I think it was suggested that the explainer should embark on a series of more complete explanations with pauses where the asker could say indicate that they had heard enough.

  • @Robin_BarkerTD said:
    But the person who really needs to know is second hand, which is why Frances said: I think it's too late to alert the pass.

    Second hand isn't entitled to know what third hand's calls mean in order to decide on their own call. What if third hand's calls decided on the meaning of second hand's (which is entirely reasonable)? Now you have a loop that can't be resolved.

    Agreements can be based on what opponents' previous calls meant, but can't plausibly be based on what opponents' future calls will mean, as otherwise you have an impasse with everyone needing to know the meaning of their opponents' bids first before they can know the meaning of their own.

    It follows that "forcing" is not a property of a call in of itself; rather, it's a property of the call together with the meaning of LHO's response to it. So "not forcing" doesn't really work as a description for, e.g., a Multi, as you might not have the information you need to be able to describe that yet. It'd be quite reasonable for a partnership to agree "pass opposite Multi shows diamonds if opener's LHO has shown a weak hand with their pass (say, <8 points), but might not have diamonds if the pass could have been made on a stronger hand".

  • I would suggest that Blue Book 2A1 supports the views expressed by Frances and Robin.

    Barrie Partridge - CTD for Bridge Club Live

  • @ais523 said:
    Second hand isn't entitled to know what third hand's calls mean in order to decide on their own call. What if third hand's calls decided on the meaning of second hand's (which is entirely reasonable)? Now you have a loop that can't be resolved.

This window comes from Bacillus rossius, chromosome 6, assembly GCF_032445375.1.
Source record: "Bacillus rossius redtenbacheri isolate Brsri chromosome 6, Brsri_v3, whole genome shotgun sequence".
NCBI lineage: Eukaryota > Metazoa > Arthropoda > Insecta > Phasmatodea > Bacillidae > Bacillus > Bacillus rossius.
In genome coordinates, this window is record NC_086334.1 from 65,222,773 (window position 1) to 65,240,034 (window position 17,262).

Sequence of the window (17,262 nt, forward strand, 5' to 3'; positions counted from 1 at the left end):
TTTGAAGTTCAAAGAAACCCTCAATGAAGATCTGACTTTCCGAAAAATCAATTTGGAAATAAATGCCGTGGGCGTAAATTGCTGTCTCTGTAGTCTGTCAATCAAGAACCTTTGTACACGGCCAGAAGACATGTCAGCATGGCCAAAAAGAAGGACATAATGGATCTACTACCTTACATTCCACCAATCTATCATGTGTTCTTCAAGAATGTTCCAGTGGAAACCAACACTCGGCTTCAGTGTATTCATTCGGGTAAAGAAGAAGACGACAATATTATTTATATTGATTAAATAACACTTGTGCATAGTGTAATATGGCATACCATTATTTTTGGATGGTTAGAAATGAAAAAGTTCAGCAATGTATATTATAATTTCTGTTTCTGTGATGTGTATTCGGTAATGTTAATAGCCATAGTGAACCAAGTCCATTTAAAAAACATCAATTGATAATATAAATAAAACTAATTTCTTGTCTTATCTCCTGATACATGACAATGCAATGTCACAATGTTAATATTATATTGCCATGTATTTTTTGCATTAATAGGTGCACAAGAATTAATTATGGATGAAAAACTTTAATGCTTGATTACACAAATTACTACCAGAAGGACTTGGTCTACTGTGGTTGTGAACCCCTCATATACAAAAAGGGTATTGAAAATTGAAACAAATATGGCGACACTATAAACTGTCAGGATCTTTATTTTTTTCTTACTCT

Agreements can be based on what opponents' previous calls meant, but can't plausibly be based on what opponents' future calls will mean, as otherwise you have an impasse with everyone needing to know the meaning of their opponents' bids first before they can know the meaning of their own.

    It follows that "forcing" is not a property of a call in of itself; rather, it's a property of the call together with the meaning of LHO's response to it. So "not forcing" doesn't really work as a description for, e.g., a Multi, as you might not have the information you need to be able to describe that yet. It'd be quite reasonable for a partnership to agree "pass opposite Multi shows diamonds if opener's LHO has shown a weak hand with their pass (say, <8 points), but might not have diamonds if the pass could have been made on a stronger hand".

    Or even..."shows diamonds if opener's LHO asked no questions" but "random if opener's LHO expressed an interest in the auction by asking questions" :/ .

    Be all that as it may, it is generally accepted that it is appropriate (I would say fundamentally necessary) that disclosure of the meaning of bids includes whether the partnership has agreed that they are forcing. The bidder's LHO will often need to know whether he rates (systemically) to get another chance, or whether a pass is (systemically) on the cards, which was Frances' point.

    That is at the player's own risk, of course, as a statement that a bid is, by agreement, forcing can never be an undertaking to opponents not to pass it, and if I were ever to consider passing a systemically forcing bid, one of the situations in which I might be seriously tempted to do so would be if RHO had asked a lot of questions and then passed with obvious reluctance.